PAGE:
State rebuffs court petitions, flotilla activists can go

All passengers, except one seriously injured, on their way out.

By DAN IZENBERG
June 3, 2010 05:11
3 minute read.
Supreme Court President Dorit Beinisch

dorit beinisch 311 Ariel Jerozolimski. (photo credit: Ariel Jerozolimski)

All of the foreign passengers on board the six vessels that tried to break Israel’s naval blockade and deliver humanitarian goods to the Gaza Strip were free to go and all but one, who is too seriously wounded to travel, were on their way out of the country, State Attorney Moshe Lador informed the High Court of Justice on Wednesday.

The participation of the state attorney in a court hearing is extremely rare. Lador decided to represent the state in person because of the acute external and internal controversies that had been aroused by the IDF’s interception of the vessels and the decision to release all of the passengers, including those who allegedly attacked the soldiers with knives, clubs and iron rods.

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The hearing, which began late in the afternoon, involved six petitions. Three of them demanded information on the whereabouts of all or some of the passengers, all of whom had been brought to Ashdod. The other three asked the court to overrule the decision of Attorney-General Yehuda Weinstein, to halt the police investigation of the events that took place on the Turkish ferry, Mavi Marmara.

Earlier in the day, Weinstein, informed the High Court that he had accepted a recommendation from the security cabinet to allow all of the passengers to leave the country.

“I reached this decision,” he told the court, “after I took into consideration, on the one hand, the overall public interest in enforcing the law, and, on the other hand, the recommendation of the political echelon, which was based, among other things, on the decision of the Security Council of June 1, which called for the immediate release of all the citizens who had arrived on the flotilla and on requests from foreign countries and international organizations.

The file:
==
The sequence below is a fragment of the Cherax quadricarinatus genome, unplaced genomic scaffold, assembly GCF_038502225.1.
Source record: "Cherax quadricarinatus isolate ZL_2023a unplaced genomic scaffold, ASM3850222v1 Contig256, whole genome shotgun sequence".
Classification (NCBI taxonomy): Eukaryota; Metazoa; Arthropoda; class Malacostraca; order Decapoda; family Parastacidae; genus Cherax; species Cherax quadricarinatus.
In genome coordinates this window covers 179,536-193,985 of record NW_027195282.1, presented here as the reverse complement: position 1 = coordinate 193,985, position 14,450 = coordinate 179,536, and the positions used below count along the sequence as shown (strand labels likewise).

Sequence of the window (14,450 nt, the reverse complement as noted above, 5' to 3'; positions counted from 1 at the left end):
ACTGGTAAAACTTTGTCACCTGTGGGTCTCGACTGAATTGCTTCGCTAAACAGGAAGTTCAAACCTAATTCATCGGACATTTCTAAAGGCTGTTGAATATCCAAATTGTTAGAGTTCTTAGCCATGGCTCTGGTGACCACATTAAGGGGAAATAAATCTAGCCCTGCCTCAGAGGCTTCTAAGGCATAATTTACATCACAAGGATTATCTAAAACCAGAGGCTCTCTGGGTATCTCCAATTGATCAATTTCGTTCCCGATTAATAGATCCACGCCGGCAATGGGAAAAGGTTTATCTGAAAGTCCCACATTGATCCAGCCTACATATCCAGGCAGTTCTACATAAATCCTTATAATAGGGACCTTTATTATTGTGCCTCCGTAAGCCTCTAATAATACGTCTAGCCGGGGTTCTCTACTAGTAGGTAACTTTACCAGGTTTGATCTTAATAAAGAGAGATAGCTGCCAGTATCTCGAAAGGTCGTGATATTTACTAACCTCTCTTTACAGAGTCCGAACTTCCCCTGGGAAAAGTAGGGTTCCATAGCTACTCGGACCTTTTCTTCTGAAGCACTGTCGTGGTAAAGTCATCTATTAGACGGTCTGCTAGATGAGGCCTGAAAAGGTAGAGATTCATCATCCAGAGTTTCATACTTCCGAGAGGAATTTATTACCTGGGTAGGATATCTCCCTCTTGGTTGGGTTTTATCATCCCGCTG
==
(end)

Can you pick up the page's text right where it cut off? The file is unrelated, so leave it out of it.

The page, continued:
“I also took into account the fact that in the context of the events, nine people were killed among the participants in the flotilla and about two dozen more were wounded, as well as other relevant considerations. I reached the conclusion that the diplomatic and security interests, upon which the political echelon based its recommendation, were the stronger ones under the circumstances.”

Weinstein added that “continuing to hold these elements in Israel will hurt Israel’s vital interests more than it will help them.”

Lador came to court to defend Weinstein’s decision, to defend Israel’s interception of the boats and to refute the allegations included in one of the petitions, which accused the Israeli naval commandos of “slaughtering” the passengers.

After describing the security threat to southern Israel from Hamas and other terrorist organizations in the Gaza Strip, Lador said that one of the partial solutions that Israel had come up with was to try to stop ships from bringing weapons to Gaza.

“Therefore,” he said, “we began, in accordance with customary international law, a sea blockade to prevent the possibility of bringing weapons into the Gaza Strip.

In the current case, despite the rhetoric that the flotilla carried supplies of equipment, food and medicine for humanitarian needs, if Israel has no control over this cargo,” we would be making it possible to create the largest stockpile of weapons of any terrorist organization in the entire world within the borders of the Gaza Strip. Israel cannot allow itself to let this happen.

“Let us not kid ourselves. It is true that there are people who believe in one thing or another [i.e. believe in what they are doing for idealistic reasons] and perhaps some of these were on board the boats. But the bottom line is we would be opening the way to unsupervised shipping to the Gaza Strip, with boats carrying weapons, missiles and the like, threatening Israel’s security. We could not allow this.”

Lador called on the court to reject all the petitions since, in his opinion, they were all irrelevant once the government had decided to release all the passengers.

He also took the opportunity to blast attorneys Omer Shatz, Yiftah Cohen and Itamar Mann, who had charged that Israel’s sea blockade on Gaza was illegal, and had accused the naval commandos of perpetrating a slaughter. Lador asked the court to impose punitive expenses on them.

Justices Dorit Beinisch and Miriam Naor also accused these petitioners of using harsh and provocative language.

Naor asked them if they were prepared to apologize for using the word “slaughter.” The lawyers did so.


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